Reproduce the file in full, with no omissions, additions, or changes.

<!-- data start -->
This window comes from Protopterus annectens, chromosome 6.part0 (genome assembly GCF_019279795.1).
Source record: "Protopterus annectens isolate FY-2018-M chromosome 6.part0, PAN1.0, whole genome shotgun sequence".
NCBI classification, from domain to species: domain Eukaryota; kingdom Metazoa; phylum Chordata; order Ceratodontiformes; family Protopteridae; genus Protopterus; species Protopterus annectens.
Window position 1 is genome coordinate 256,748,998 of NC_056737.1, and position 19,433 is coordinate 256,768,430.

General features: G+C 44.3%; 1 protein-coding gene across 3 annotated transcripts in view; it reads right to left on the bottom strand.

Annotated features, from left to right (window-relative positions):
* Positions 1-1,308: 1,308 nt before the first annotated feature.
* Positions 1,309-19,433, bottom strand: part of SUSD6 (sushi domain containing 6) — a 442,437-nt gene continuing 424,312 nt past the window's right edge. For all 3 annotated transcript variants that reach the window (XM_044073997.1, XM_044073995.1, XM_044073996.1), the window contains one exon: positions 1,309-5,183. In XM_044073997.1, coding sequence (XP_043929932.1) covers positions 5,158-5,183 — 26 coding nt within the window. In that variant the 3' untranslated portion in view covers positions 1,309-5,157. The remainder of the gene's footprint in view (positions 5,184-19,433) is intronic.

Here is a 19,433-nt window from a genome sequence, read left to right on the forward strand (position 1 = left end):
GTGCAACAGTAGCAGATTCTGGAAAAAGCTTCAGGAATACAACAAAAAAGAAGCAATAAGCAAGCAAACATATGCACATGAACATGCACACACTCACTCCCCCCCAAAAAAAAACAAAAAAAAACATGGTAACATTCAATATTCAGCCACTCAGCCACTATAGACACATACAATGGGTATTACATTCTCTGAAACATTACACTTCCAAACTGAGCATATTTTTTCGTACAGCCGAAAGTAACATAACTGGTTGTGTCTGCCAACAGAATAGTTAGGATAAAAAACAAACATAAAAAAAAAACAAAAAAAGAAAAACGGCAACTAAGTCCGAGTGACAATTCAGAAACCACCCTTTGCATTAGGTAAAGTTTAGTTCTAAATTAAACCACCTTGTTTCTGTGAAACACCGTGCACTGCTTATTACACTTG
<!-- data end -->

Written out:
This window comes from Protopterus annectens, chromosome 6.part0 (genome assembly GCF_019279795.1).
Source record: "Protopterus annectens isolate FY-2018-M chromosome 6.part0, PAN1.0, whole genome shotgun sequence".
NCBI classification, from domain to species: domain Eukaryota; kingdom Metazoa; phylum Chordata; order Ceratodontiformes; family Protopteridae; genus Protopterus; species Protopterus annectens.
Window position 1 is genome coordinate 256,748,998 of NC_056737.1, and position 19,433 is coordinate 256,768,430.

General features: G+C 44.3%; 1 protein-coding gene across 3 annotated transcripts in view; it reads right to left on the bottom strand.

Annotated features, from left to right (window-relative positions):
* Positions 1-1,308: 1,308 nt before the first annotated feature.
* Positions 1,309-19,433, bottom strand: part of SUSD6 (sushi domain containing 6) — a 442,437-nt gene continuing 424,312 nt past the window's right edge. For all 3 annotated transcript variants that reach the window (XM_044073997.1, XM_044073995.1, XM_044073996.1), the window contains one exon: positions 1,309-5,183. In XM_044073997.1, coding sequence (XP_043929932.1) covers positions 5,158-5,183 — 26 coding nt within the window. In that variant the 3' untranslated portion in view covers positions 1,309-5,157. The remainder of the gene's footprint in view (positions 5,184-19,433) is intronic.

Here is a 19,433-nt window from a genome sequence, read left to right on the forward strand (position 1 = left end):
GTGCAACAGTAGCAGATTCTGGAAAAAGCTTCAGGAATACAACAAAAAAGAAGCAATAAGCAAGCAAACATATGCACATGAACATGCACACACTCACTCCCCCCCAAAAAAAAACAAAAAAAAACATGGTAACATTCAATATTCAGCCACTCAGCCACTATAGACACATACAATGGGTATTACATTCTCTGAAACATTACACTTCCAAACTGAGCATATTTTTTCGTACAGCCGAAAGTAACATAACTGGTTGTGTCTGCCAACAGAATAGTTAGGATAAAAAACAAACATAAAAAAAAAACAAAAAAAGAAAAACGGCAACTAAGTCCGAGTGACAATTCAGAAACCACCCTTTGCATTAGGTAAAGTTTAGTTCTAAATTAAACCACCTTGTTTCTGTGAAACACCGTGCACTGCTTATTACACTTG